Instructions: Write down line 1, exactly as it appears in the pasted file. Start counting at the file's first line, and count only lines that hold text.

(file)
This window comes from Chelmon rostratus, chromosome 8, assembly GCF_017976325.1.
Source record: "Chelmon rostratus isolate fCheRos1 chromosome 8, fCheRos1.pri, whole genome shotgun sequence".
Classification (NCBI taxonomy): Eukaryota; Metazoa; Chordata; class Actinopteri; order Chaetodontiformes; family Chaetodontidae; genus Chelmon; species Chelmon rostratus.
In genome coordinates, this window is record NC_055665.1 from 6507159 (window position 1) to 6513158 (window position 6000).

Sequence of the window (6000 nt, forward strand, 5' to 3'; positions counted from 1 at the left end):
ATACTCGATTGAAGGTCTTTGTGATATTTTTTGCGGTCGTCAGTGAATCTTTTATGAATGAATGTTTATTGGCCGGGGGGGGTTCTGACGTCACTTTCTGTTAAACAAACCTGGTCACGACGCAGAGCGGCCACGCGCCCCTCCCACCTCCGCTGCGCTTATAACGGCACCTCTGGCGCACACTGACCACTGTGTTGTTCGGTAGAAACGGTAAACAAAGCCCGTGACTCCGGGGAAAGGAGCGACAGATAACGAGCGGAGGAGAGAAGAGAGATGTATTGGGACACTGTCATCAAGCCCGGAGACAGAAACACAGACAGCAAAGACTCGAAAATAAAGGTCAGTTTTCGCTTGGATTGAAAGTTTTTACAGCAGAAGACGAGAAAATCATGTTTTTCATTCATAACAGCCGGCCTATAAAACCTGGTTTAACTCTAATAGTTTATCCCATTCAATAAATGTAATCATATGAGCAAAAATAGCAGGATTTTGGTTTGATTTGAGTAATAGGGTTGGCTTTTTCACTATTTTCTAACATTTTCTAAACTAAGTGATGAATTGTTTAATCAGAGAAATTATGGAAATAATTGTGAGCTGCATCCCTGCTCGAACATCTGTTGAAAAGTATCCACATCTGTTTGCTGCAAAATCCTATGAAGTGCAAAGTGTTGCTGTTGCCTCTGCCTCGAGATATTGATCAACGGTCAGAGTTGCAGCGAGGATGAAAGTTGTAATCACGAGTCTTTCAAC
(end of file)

This window comes from Chelmon rostratus, chromosome 8, assembly GCF_017976325.1.